2015 is the year that New York will join London, Milan, and Paris in having a specific week during the year dedicated solely to Men’s fashion. Historically, New York Fashion Week features both men and women’s styles, although criticisms have stated that female oriented fashion fills up the majority of the Fashion Week’s schedule.
Kelvin Downer, a merchandising liaison in the Flatiron District wears his hair in long braids and thinks that female oriented fashion doesn’t necessarily just dominate the majority of Fashion Week in New York, but perhaps even the creative output of designers themselves: “From what I’ve seen, American men’s wear is never as fresh, innovative, or stunning as women’s wear. I appreciate the efforts designers have been making but it always seems to be the same things. Nothing new really just suits, shirts, and pants. I mean En Noir literally featured a tank tops and pants.”
It seems that most American’s possess a narrow perception of men’s fashion, often reducing it to suits, dress shirts, and pants.
“Menswear is traditionally more utilitarian; whereas Women’s wear is more artistic. There is very little reason for women to wear 4″ heels, but a perfectly cut suit has purpose,” notes Fahad Huq who, from an early point in his college career, has shown a high interest in fashion. “Small scale designers tend to carry the Menswear torch.”
Yet, one must wonder if perhaps this is an idea that American fashion designers have accidentally perpetuated by putting men’s fashion second to women’s, or if it just takes longer for America to catch up in the fashion world. Consider that London started a separate Men’s Fashion Week almost three years ago. Why did it take New York, a similarly influential and populated fashion hub, so long?
“Compared to England, I really don’t think as many guys in America are interested in fashion,” answers Sajid Noor, who studies media and political science alongside exploring his interest men’s fashion. “I do think it’s changing now more than ever. So, I do believe the evolution is natural….but it had to start in Europe.”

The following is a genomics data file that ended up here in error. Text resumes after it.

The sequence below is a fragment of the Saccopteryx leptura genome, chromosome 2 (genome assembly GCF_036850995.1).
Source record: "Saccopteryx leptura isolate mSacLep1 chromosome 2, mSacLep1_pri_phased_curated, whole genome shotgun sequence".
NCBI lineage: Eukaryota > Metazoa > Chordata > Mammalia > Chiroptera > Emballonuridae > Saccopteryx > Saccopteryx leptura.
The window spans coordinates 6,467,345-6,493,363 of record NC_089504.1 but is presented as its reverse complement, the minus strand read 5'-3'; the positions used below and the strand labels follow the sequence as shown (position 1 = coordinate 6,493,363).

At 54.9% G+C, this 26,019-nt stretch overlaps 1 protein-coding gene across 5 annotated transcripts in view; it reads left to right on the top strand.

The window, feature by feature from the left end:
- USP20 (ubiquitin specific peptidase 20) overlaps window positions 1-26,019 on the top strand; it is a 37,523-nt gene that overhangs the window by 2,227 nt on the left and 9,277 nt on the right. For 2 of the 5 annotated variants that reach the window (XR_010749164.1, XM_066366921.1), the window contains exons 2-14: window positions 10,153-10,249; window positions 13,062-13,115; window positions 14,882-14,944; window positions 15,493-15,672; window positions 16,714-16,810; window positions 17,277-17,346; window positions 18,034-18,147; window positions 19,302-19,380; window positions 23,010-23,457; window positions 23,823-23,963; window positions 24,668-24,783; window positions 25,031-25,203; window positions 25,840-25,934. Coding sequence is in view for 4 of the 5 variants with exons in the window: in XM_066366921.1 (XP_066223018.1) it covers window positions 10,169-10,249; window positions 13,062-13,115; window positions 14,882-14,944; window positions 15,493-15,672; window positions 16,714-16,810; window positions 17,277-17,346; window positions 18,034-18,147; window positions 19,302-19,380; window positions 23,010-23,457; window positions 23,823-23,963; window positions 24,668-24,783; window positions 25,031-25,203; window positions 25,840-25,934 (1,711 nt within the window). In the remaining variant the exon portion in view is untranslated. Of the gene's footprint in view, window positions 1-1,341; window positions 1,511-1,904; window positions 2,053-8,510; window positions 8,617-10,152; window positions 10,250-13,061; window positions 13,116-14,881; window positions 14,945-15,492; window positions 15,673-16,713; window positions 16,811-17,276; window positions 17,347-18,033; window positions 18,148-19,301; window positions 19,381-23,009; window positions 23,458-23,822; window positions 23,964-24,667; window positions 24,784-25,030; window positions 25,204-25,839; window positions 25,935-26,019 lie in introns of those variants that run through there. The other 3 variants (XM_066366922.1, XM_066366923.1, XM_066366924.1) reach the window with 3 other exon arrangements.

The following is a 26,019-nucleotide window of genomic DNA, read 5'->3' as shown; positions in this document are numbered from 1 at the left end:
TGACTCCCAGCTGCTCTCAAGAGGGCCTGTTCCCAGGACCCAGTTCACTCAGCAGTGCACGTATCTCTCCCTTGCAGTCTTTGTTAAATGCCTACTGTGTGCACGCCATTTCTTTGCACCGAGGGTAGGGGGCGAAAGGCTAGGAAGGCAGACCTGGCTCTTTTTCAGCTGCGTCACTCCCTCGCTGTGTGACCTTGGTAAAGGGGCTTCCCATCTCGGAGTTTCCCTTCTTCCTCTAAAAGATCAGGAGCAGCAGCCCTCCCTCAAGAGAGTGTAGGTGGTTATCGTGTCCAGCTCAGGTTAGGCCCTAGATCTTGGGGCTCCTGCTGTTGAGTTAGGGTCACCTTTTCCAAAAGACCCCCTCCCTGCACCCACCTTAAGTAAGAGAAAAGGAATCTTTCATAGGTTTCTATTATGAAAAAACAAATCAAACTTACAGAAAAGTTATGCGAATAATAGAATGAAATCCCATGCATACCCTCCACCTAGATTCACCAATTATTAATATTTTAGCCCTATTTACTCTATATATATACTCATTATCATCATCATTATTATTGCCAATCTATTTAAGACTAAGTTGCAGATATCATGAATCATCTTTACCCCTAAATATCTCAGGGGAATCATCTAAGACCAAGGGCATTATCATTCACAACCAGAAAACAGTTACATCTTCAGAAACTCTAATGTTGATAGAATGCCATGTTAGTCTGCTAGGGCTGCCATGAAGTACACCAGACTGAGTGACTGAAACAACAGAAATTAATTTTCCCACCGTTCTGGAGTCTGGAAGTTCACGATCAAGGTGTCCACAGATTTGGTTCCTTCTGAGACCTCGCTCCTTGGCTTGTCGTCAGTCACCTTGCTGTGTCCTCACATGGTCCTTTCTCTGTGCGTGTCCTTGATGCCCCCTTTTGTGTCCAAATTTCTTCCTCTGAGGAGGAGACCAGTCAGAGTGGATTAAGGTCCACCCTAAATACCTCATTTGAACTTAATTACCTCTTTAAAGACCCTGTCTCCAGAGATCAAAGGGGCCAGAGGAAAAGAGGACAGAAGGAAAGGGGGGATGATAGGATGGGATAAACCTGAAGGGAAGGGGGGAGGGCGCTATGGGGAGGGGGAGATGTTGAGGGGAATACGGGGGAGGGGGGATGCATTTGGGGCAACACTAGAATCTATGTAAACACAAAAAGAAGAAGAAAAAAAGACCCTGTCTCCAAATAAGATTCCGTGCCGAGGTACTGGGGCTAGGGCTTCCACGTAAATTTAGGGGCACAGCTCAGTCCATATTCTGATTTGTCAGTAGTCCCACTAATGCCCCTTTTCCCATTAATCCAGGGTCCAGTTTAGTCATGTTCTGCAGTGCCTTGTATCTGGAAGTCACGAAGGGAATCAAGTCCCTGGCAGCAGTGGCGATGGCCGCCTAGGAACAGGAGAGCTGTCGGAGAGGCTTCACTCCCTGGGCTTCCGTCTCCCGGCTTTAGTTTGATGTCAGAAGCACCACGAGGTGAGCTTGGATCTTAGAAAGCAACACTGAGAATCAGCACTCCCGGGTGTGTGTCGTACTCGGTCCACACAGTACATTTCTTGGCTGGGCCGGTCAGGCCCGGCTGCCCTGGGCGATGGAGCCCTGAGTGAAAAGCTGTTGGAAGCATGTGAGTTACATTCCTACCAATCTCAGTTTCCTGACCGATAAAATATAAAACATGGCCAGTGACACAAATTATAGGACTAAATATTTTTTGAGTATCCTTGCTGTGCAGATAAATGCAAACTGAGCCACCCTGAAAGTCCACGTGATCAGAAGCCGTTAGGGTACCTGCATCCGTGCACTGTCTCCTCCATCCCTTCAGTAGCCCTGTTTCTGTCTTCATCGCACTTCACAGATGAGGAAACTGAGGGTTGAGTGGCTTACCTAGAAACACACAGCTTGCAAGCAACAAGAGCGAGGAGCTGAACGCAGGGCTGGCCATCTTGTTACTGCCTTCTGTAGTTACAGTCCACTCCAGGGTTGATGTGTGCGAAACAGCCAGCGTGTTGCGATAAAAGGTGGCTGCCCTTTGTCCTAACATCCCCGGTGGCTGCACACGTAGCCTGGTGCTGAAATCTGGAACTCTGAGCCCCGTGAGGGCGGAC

However, is creating a separate week for men’s fashion even really all that necessary?
In terms of equal representation, Mark Halliburton, co-founder and CEO of the brand MPF (Money, Power, Female) expresses his thoughts. “Having a separate week for men’s fashion probably isn’t that necessary,” states Halliburton. “It is more than likely that everyone who has an interest in fashion will treat it as another NYFW. We’ll probably see men and women alike going to the shows and getting fly.”
Indeed, it does appear that most men who have a strong interest in fashion and NYFW already follow the regular Fashion Week schedule.
Perhaps, as Huq notes, the reason might have less to do with gender representation in fashion and more to do supply and demand: “The scale of designers is tipping at too rapid a rate to do both categories in the same week. The retail industry is also becoming more equalized; Men’s Ready-to-Wear saw the largest growth in revenue and one of the fastest expansion of product availability in decades.”
However, Alexander Prescott, who has worked retail for over a year at American Apparel questions the dichotomy created by separating Men and Women’s fashion. One of his concerns is, where does that leave transgendered people? He states: “I feel that separating the fashion weeks alienates people that don’t fully identify as male or female. It polarizers and labels fashion between genders—fashion is fashion.”
Nevertheless, the CFDA (Council of Fashion Designers of America) has decided that the period of July 13-16 will be spent promoting menswear designs for Spring/Summer 2016. Designer’s on board include: Tommy Hilfiger, Rag & Bone, Public School, Michael Kors, and Calvin Klein, with only more expected to sign up.
“American men are becoming more and more comfortable with the idea of being fashionable,” expresses Noor. “I think this is a push in right direction.”
Written by Susana Pereyra
Edited by Bridget Weigel